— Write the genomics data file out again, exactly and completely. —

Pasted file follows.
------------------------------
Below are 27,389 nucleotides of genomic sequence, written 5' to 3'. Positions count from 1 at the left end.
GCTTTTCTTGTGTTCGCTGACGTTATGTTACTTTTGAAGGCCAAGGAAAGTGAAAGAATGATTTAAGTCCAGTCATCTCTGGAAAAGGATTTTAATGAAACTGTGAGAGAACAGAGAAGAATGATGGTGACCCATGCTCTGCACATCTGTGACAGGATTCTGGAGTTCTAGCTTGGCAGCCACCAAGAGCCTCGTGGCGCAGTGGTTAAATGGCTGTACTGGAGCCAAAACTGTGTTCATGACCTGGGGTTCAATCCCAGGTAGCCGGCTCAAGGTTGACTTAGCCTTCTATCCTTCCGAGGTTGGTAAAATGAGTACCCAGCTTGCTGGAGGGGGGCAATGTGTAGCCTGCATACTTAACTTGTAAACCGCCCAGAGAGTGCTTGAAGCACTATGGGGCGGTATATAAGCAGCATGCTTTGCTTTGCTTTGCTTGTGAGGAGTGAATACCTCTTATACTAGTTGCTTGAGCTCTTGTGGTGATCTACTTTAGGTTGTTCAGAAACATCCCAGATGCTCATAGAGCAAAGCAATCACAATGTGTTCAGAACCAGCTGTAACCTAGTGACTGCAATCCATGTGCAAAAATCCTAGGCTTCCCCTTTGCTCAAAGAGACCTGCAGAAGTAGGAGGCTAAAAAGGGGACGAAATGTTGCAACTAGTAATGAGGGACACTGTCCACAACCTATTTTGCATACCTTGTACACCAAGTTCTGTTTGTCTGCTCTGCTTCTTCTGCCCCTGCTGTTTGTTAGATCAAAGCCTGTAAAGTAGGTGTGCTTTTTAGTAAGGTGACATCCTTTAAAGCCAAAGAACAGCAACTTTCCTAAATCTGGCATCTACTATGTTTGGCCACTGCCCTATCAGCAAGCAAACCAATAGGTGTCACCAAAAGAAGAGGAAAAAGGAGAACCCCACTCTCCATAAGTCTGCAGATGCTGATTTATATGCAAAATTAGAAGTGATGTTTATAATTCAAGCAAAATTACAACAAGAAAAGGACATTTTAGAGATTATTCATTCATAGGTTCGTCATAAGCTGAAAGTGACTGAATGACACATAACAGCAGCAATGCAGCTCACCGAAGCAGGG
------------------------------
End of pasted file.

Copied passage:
Below are 27,389 nucleotides of genomic sequence, written 5' to 3'. Positions count from 1 at the left end.
GCTTTTCTTGTGTTCGCTGACGTTATGTTACTTTTGAAGGCCAAGGAAAGTGAAAGAATGATTTAAGTCCAGTCATCTCTGGAAAAGGATTTTAATGAAACTGTGAGAGAACAGAGAAGAATGATGGTGACCCATGCTCTGCACATCTGTGACAGGATTCTGGAGTTCTAGCTTGGCAGCCACCAAGAGCCTCGTGGCGCAGTGGTTAAATGGCTGTACTGGAGCCAAAACTGTGTTCATGACCTGGGGTTCAATCCCAGGTAGCCGGCTCAAGGTTGACTTAGCCTTCTATCCTTCCGAGGTTGGTAAAATGAGTACCCAGCTTGCTGGAGGGGGGCAATGTGTAGCCTGCATACTTAACTTGTAAACCGCCCAGAGAGTGCTTGAAGCACTATGGGGCGGTATATAAGCAGCATGCTTTGCTTTGCTTTGCTTGTGAGGAGTGAATACCTCTTATACTAGTTGCTTGAGCTCTTGTGGTGATCTACTTTAGGTTGTTCAGAAACATCCCAGATGCTCATAGAGCAAAGCAATCACAATGTGTTCAGAACCAGCTGTAACCTAGTGACTGCAATCCATGTGCAAAAATCCTAGGCTTCCCCTTTGCTCAAAGAGACCTGCAGAAGTAGGAGGCTAAAAAGGGGACGAAATGTTGCAACTAGTAATGAGGGACACTGTCCACAACCTATTTTGCATACCTTGTACACCAAGTTCTGTTTGTCTGCTCTGCTTCTTCTGCCCCTGCTGTTTGTTAGATCAAAGCCTGTAAAGTAGGTGTGCTTTTTAGTAAGGTGACATCCTTTAAAGCCAAAGAACAGCAACTTTCCTAAATCTGGCATCTACTATGTTTGGCCACTGCCCTATCAGCAAGCAAACCAATAGGTGTCACCAAAAGAAGAGGAAAAAGGAGAACCCCACTCTCCATAAGTCTGCAGATGCTGATTTATATGCAAAATTAGAAGTGATGTTTATAATTCAAGCAAAATTACAACAAGAAAAGGACATTTTAGAGATTATTCATTCATAGGTTCGTCATAAGCTGAAAGTGACTGAATGACACATAACAGCAGCAATGCAGCTCACCGAAGCAGGG